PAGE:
Lightweight. Pretty good. Not great. The best parts involved the science stuff, but all of that kind of took a backseat to other things later in the book. Not sure I'll be compelled to move on to future installments.
Will be interesting to see if I get into this. I mean, it seems okay, so far, but it doesn't particularly *feel* like the characters live in the time the story takes place. It's like Follett did a bunch of meticulous research on cathedrals, but forgot to learn about how the people behaved, talked, etc. So far, I feel like I'm watching a movie set in Europe, featuring American actors.
Definitely a worthy number two.
I found *Kings* to be a bit slow at first, wasn't sure the plot was as intriguing as *A Game of Thrones* but it eventually hit a really great stride as some of the best characters from the first book were further fleshed out, while some underdeveloped characters gained new (and often unexpected) dimensions.
I love that the story is populated so thickly with major characters, that there is so much development of these personalities, but that Martin still manages to make time for some really great supporting characters, like Jaqen H'ghar, who was so unlike anyone else in the books, with motivations all his own, and Yoren, someone who seems pretty awful, but turns out to be something much more.
It's also neat to see a book with a really well-developed lineage, so that when you meat a character with a given surname, you feel like you know something about them, and you immediately wonder why "this person" is fighting for "this side" despite other connections.
I also like that there is something of a slow creep towards the more fantastical elements of the book; dragons and magic are slowly filtered in, and there's a real sense of discovery, and it feels less manufactured this way, and somehow more realistic.
As with the first book, there's also a creeping dread, a sense that awful things will happen to people that we sympathize with -- though no one seems to be truly sympathetic. This is due, in part, to the fact that Martin will destroy anyone, at any time.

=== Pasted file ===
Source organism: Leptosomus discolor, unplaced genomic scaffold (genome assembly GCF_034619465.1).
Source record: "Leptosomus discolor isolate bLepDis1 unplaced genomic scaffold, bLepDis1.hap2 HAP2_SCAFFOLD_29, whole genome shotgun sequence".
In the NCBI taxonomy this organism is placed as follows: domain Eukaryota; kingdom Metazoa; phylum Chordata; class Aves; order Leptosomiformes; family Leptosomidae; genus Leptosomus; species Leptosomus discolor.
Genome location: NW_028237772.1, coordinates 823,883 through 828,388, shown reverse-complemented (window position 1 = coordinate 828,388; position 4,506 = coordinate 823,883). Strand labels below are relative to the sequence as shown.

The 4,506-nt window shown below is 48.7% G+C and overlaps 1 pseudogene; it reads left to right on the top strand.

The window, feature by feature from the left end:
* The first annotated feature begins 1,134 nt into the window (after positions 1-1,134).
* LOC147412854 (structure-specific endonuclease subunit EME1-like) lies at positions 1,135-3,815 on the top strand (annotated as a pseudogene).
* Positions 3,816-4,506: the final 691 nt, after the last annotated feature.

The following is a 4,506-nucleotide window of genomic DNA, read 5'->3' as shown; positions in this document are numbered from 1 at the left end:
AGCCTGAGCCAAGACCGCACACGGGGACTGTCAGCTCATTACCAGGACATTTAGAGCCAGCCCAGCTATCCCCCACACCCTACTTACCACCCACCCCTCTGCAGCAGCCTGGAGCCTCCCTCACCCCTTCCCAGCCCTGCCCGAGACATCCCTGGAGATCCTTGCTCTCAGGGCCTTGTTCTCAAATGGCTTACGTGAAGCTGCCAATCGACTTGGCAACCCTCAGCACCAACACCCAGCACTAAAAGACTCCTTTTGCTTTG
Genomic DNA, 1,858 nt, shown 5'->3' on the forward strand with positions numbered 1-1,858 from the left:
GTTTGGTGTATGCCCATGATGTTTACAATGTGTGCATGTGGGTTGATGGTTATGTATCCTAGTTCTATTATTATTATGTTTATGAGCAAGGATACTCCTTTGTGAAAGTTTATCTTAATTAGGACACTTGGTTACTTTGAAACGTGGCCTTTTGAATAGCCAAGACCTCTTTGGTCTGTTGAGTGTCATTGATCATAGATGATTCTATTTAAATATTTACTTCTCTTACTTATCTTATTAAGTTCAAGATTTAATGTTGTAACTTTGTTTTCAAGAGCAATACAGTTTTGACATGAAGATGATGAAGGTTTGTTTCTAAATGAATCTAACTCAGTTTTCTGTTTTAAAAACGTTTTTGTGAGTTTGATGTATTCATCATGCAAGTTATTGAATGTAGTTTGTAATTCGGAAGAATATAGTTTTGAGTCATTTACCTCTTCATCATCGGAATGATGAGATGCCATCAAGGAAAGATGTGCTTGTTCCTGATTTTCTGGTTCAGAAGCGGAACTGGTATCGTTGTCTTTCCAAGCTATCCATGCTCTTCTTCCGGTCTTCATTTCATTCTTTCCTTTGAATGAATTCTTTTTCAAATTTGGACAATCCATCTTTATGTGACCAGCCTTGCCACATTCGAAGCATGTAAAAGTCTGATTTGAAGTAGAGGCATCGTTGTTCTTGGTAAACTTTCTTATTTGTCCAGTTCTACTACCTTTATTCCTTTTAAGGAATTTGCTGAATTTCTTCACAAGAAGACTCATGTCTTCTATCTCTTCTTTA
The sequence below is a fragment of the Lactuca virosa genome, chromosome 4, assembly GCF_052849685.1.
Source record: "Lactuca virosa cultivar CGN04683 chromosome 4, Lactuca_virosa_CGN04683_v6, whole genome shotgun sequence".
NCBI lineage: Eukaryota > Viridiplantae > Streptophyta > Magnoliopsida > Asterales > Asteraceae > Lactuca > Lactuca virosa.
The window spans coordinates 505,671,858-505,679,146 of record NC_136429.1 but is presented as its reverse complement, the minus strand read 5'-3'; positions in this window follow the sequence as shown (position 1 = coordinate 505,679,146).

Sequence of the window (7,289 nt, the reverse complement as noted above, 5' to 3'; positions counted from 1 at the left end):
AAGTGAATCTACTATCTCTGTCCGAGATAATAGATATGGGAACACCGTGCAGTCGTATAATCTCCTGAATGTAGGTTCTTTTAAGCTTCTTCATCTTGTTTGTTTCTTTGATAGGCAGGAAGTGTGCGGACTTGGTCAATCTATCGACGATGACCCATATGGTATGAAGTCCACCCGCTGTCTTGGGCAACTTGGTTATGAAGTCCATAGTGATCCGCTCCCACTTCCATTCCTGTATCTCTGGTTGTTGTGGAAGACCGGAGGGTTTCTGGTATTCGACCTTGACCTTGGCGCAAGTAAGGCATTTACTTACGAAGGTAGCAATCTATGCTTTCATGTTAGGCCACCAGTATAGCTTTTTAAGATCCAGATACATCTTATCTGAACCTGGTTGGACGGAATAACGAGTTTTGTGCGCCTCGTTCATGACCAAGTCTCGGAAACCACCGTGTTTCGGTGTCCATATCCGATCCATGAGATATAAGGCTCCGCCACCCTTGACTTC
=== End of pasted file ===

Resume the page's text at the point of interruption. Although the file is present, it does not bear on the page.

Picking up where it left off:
1) The birthing of a shadow assassin.
2) The whole Jaqen H'ghar subplot.
3) Daenerys Targaryen - Her plot is simmering, and I like the way she grows on me.
Excellent review. The strong minor characters in this book give it much more depth than A Clash Of Kings. Some of the chapters definitely dragged (especially the Jon Snow chapters), but overall an excellent continuation of book one.
The short prologue had me hooked, the next few chapters felt a bit slow. Around page 70, the book is hard to put down, primarily due to the way each chapter is devoted to a specific character from the book. I found myself finishing a chapter, upset that I'd have to wait 5 or 6 chapters to get back to that character, only to have the same reaction when I finished the *next* character's chapter.
Really, really good. It ends without really "ending" as events seem to simply lead right into book 2.
I have a few minor quibbles. Some of the sex seemed a bit gratuitous. I'm not a prude, and a good sex scene is fine, but here it was just a bit jarring, and felt a little disconnected. I guess maybe it was supposed to be. The Daenarys character developed a lot through the book, and I suppose it's a mark of good writing that I was actually disappointed with the person she becomes, but as with the sex -- it all feels a bit forced. Martin seemed to want us to feel as though certain things were just part of that culture that she married into, but I kept wondering why she was so quick to accept it, and some of her later attempts to "atone" felt a bit feeble.
Still, *so* many great characters, and none of them seem to be safe. This is very much like LOST where bad things just keep happening to people that you really like, and some people that you really like do some things that aren't particularly nice.
A couple of the twists were somewhat predictable, but there are so many twists that it's almost impossible to know what is going to happen at any given point in the story.
So, all in all, really very good. Not too challenging, easy to pick up and put down in spurts, fun, humorous -- slightly repetitious.
Fortunately, just as you get kind of sick of reading the same sort of commentary about lists of weapons, etc., Brooks switches to a recounting of various recorded Zombie encounters throughout history which, I think, will be a great lead-in to *World War Z*.
In the end, it's the sort of book that you show guests when they come over, pointing them to specific quote-worthy passages.